coldest month is known as Annual Range of Temperature.
Ø ATMOSPHERIC PRESSURE
- Air is a mixture of gases and like other substances, the air has weight.
- The air exerts its weight as pressure on the earth's surface.
- The weight of air on a unit area of the earth is called the atmospheric pressure or air pressure.
- Air pressure is defined as the pressure exerted by the weight of air on the earth's surface.
- The air is also exerting pressure on our body, but we do not experience it. The air presses us from all directions and our body exerts a counter pressure to neutralize its effect.
- The weight of the column of air is about one kg on one sq cm area.
- The atmospheric pressure is highest at sea level and it decreases with increase in height above the sea level and vice versa.
- In those regions, where the temperature is high, the air on the surface of earth gets heated. It expands, becomes light and thus rises upward. This creates a low pressure area, which is normally associated with cloudy skies and wet weather.
- In those regions, where the temperature is low, the air on the surface of the earth gets cooled. It becomes heavy and thus starts sinking downward. This creates a high pressure area, which is normally associated
with clear and sunny skies.
Ø MEASURMENT OF ATMOSPHERIC PRESSURE
The atmospheric pressure can be measured with the help of an instrument, called barometer.
(a) The mercury barometer has a long narrow tube filled with mercury. The normal atmospheric pressure at the sea level is equal to the weight of 76 cm high mercury column.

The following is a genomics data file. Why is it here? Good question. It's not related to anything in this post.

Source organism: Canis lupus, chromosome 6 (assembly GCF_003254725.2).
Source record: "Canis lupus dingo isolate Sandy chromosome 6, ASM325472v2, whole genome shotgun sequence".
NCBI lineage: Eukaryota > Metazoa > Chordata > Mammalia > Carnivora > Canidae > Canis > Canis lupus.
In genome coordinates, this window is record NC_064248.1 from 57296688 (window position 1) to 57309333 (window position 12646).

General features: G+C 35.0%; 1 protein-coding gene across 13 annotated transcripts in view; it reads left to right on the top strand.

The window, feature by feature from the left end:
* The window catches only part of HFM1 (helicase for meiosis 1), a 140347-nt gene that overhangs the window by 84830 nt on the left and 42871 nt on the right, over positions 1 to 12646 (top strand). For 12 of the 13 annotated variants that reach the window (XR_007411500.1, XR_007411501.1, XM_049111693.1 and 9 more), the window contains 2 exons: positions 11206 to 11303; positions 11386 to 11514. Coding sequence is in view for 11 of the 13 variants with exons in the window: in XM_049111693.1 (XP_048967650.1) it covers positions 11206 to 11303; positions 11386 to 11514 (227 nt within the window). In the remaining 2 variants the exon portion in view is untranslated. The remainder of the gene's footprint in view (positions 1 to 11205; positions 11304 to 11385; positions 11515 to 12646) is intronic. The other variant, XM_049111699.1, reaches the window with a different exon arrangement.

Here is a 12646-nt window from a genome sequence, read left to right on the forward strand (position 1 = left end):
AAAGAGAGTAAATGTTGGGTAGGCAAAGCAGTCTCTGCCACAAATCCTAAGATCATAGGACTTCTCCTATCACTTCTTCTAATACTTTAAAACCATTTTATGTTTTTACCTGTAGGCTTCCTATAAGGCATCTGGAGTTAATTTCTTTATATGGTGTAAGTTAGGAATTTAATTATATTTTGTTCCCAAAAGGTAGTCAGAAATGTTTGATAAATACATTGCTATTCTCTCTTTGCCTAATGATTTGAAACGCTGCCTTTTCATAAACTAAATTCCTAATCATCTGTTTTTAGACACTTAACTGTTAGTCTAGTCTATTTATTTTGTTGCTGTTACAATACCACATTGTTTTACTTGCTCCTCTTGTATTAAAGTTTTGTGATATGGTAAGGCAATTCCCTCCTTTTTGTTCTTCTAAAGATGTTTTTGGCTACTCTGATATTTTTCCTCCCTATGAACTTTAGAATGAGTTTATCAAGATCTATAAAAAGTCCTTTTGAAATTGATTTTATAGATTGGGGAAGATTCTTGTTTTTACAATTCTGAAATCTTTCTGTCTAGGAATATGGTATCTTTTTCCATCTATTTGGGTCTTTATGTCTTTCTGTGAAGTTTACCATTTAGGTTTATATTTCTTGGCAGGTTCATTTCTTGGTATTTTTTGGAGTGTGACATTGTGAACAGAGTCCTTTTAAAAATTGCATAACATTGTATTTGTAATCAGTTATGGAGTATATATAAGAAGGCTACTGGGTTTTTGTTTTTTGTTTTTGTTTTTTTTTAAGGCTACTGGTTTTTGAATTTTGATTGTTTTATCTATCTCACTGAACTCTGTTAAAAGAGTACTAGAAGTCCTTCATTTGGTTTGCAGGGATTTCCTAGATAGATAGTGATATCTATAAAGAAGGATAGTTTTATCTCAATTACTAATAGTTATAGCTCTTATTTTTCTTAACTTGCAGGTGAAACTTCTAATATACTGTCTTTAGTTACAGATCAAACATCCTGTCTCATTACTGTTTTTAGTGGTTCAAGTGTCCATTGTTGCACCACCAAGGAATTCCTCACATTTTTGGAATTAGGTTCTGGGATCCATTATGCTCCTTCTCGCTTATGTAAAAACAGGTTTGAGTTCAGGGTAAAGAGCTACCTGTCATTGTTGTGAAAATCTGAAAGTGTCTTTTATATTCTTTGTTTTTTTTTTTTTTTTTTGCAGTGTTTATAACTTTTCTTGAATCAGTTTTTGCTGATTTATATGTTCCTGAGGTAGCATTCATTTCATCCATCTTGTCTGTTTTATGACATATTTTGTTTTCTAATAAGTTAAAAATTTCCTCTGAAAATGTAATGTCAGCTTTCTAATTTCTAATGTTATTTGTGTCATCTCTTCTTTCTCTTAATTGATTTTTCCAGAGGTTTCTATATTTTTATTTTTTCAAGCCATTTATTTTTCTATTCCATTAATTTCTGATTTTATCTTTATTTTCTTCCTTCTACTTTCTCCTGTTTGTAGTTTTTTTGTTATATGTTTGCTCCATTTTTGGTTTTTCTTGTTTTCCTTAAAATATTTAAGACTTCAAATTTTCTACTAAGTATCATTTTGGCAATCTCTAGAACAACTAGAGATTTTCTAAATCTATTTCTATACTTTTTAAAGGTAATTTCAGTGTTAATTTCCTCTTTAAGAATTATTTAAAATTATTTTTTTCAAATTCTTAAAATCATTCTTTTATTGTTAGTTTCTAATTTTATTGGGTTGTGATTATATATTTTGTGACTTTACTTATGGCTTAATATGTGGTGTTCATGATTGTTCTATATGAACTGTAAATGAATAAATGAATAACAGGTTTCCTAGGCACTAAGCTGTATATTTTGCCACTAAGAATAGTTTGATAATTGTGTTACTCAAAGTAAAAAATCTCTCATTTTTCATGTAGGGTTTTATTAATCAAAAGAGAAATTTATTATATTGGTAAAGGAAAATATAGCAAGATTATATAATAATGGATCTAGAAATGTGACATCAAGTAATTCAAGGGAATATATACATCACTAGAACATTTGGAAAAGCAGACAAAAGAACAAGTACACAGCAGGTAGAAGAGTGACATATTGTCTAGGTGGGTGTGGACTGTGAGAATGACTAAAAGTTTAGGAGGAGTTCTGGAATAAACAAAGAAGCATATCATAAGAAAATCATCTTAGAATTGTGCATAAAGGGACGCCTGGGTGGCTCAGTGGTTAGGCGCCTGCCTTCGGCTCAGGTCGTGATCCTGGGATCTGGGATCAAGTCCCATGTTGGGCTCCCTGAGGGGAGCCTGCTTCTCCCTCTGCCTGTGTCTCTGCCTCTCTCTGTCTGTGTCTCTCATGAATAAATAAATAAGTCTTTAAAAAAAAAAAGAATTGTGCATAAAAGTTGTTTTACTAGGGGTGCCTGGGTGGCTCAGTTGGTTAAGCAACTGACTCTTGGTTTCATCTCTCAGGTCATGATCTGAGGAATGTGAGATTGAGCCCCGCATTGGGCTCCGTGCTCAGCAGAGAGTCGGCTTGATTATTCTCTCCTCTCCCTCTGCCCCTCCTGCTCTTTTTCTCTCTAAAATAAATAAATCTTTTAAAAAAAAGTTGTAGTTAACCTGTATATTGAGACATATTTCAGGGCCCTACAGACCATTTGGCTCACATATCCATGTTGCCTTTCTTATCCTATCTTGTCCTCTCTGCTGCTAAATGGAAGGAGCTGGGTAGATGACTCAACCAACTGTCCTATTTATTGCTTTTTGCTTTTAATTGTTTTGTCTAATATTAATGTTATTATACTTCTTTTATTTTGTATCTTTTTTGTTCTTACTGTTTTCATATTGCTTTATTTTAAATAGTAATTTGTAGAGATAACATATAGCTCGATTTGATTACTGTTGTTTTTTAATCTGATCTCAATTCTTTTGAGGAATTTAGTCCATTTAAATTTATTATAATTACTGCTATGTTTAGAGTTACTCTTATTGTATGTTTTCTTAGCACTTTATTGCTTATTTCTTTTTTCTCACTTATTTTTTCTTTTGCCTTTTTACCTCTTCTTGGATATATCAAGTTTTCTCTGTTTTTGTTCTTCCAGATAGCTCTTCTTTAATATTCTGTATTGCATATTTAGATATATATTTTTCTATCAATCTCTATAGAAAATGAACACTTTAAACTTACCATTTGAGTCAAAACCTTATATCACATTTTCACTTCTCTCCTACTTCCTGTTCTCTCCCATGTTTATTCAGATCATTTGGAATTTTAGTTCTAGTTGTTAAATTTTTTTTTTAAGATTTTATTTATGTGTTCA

(b) Aneroid barometer is also used for measuring atmospheric pressure. It does not contain mercury and is thus very handy.
(c) Automatic and continuous measurements barographs are used. The unit of measurement is millibars (mb).
The normal pressure at sea level is exactly 1013 mb.
Ø DISTRIBUTION OF ATMOSPHERIC PRESSURE
All parts of the earth do not receive the same amount of insolatin. Thus, the distribution of atmospheric pressure is not uniform on the earth. There is no fixed pattern of distribution of atmospheric pressure on the earth. There is a pattern of high pressure belts and low pressure belts over the earth.
You notice in the above figure that there are seven distinct pressure belts. These are.
v The Equatorial Low-1,
v The Sub-tropical Highs-2,
v The Sub-Polar Lows-2, and
v The Polar Highes-2
Except the Equatorial Low, other pressure belts have matching pairs in the Northern and the Southern
(1) The Equatorial Low Pressure Belt
(a) It extends from about 10ºN to about 10ºS latitudes in both hemispheres.
(b) Due to intense heating, the air expands, becomes light and rises as convection currents, causing a low pressure region, known as doldrums.